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Wed, October 4, 2023 | 20:01
Suspicions against judge
A judge is facing an investigation over a lobbying scandal involving Jung Woon-ho, CEO of the cosmetics company Nature Republic. On Monday, the prosecution indicted the head of a plastic surgery clinic, surnamed Lee, who is suspected of having lobbied the judge in return for 100 million won from Jung. In March when Jung was facing an appeals trial for his overseas gambling, Lee reportedly contacted the judge at a district court in the Seoul Metropolitan area and asked him to plead for favors from the court in charge of the trial. The judge, surnamed Kim, denied the lobbying suspicions, sayin...
Tuberculosis scare
Fear about the spread of tuberculosis (TB) is rising following a string of infections involving health care workers at the nation's major hospitals. On Sunday, a neonatal nurse at Korea University Hospital in Ansan, Gyeonggi Province, was reported to health authorities after being diagnosed with TB through a regular health checkup. Earlier, two other nurses in Seoul - one at Ewha Womans University Hospital and the other at Samsung Medical Center - were diagnosed with TB.
New Saenuri leadership
Despite negative public sentiment toward the loyalists of President Park Geun-hye, Lee Jung-hyun, her close confidant, was elected chairman of the governing Saenuri Party in the party’s national convention Tuesday. Of the five elected Supreme Council members, four are also considered to be Park loyalists.
Global trade barriers
The rising trend of global trade protectionism is finally taking concrete shape, raising fears that Korea, which relies heavily on trade, might be hardest hit. The U.S. Commerce Department last week decided to impose punitive tariffs on hot-rolled flat steel from seven countries, including Korea and Japan. The ruling, which could still be overturned by the U.S. International Trade Commission, was particularly painful to Korean steelmakers as POSCO, Korea's top steelmaker, was slapped with 3.9 percent anti-dumping duties and 57 percent anti-subsidy duties. Hyundai Steel was charged with 9.5 p...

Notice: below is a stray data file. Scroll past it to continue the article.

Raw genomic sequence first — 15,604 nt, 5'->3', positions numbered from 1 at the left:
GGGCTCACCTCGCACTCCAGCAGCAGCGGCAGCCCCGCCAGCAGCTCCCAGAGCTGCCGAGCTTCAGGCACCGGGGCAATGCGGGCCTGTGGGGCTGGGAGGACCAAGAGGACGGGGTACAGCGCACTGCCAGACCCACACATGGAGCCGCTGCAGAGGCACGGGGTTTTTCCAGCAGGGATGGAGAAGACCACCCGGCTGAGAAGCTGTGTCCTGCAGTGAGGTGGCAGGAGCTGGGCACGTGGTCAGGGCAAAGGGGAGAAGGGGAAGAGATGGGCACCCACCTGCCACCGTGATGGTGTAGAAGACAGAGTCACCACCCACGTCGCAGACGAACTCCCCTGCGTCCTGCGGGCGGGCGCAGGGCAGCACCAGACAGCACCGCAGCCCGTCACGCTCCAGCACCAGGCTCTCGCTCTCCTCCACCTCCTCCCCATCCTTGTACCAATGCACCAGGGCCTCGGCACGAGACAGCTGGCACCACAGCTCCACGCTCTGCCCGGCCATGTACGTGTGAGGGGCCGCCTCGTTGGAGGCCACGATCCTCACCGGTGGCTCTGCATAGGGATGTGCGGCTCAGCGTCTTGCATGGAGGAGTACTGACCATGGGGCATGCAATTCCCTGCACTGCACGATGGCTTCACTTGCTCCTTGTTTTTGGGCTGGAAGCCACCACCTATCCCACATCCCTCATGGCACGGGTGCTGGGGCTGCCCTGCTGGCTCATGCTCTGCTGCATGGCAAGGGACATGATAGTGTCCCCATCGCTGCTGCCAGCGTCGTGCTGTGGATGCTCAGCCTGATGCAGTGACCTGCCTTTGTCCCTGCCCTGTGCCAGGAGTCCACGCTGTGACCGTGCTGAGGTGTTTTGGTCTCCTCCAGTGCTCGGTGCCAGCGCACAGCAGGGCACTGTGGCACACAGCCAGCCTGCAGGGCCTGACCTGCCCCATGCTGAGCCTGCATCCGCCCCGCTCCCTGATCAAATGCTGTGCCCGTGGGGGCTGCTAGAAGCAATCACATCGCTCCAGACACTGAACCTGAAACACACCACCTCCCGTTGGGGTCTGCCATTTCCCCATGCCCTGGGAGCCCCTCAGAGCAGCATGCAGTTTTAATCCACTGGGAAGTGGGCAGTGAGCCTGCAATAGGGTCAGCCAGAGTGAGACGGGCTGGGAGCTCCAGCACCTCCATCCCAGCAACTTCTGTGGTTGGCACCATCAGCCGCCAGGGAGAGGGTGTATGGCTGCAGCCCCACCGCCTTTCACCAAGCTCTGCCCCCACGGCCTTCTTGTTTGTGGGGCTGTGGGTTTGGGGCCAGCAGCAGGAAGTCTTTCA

Lawmakers' THAAD trip
Six lawmakers from the main opposition Minjoo Party of Korea (MBK) began their three-day trip to China, Monday, concerning the planned deployment of the Terminal High Altitude Area Defense (THAAD) system here. Their “parliamentary diplomacy” drew attention as even the presidential office urged them to cancel their trip. “We are going to China to contribute even a little to improving chilled diplomatic ties between Seoul and Beijing following Korea's decision to deploy the U.S.-made anti-missile battery," said Kim Young-ho, who is leading the delegation, before leaving for China.
Suicide of prosecutor
A prosecution inspection department has requested Prosecutor General Kim Soo-nam to dismiss a senior prosecutor suspected of causing his subordinate to commit suicide by verbally and physically abusing him. The Ministry of Justice is to make its final decision on the request soon at its disciplinary committee.
Growth deadlock
The Korean economy showed feeble signs of improvement in the second quarter of the year, but failed to escape from the quagmire of low growth. According to the Bank of Korea, gross domestic product grew 0.7 percent in the April to June period from the previous quarter. This marks a slight improvement from the 0.5 percent gain in the first three months of this year, but GDP growth has still stayed below 1 percent for three quarters in a row since the fourth quarter of last year.
New investigative agency
Following a string of corruption scandals involving senior prosecutors and top presidential aides, opposition parties are gearing up to create a new independent investigative agency. The main opposition Minjoo Party of Korea (MPK) unveiled its own plan last week, and the minor opposition People's Party will disclose one soon.
Match fixing yet again
Professional baseball is no doubt Korea’s most popular sport. The number of spectators at baseball games surpassed 5 million as of Thursday, and the attendance is expected to meet this year's goal of 8 million. But a string of ugly scandals, including gambling and match fixing, might prompt fans to turn their backs on the game.
[Ed] Time for punitive damages
The main opposition Minjoo Party of Korea (MPK) is stepping up legislative efforts to introduce punitive damages - large financial penalties imposed on companies that commit anti-social and malicious crimes intentionally or negligently.
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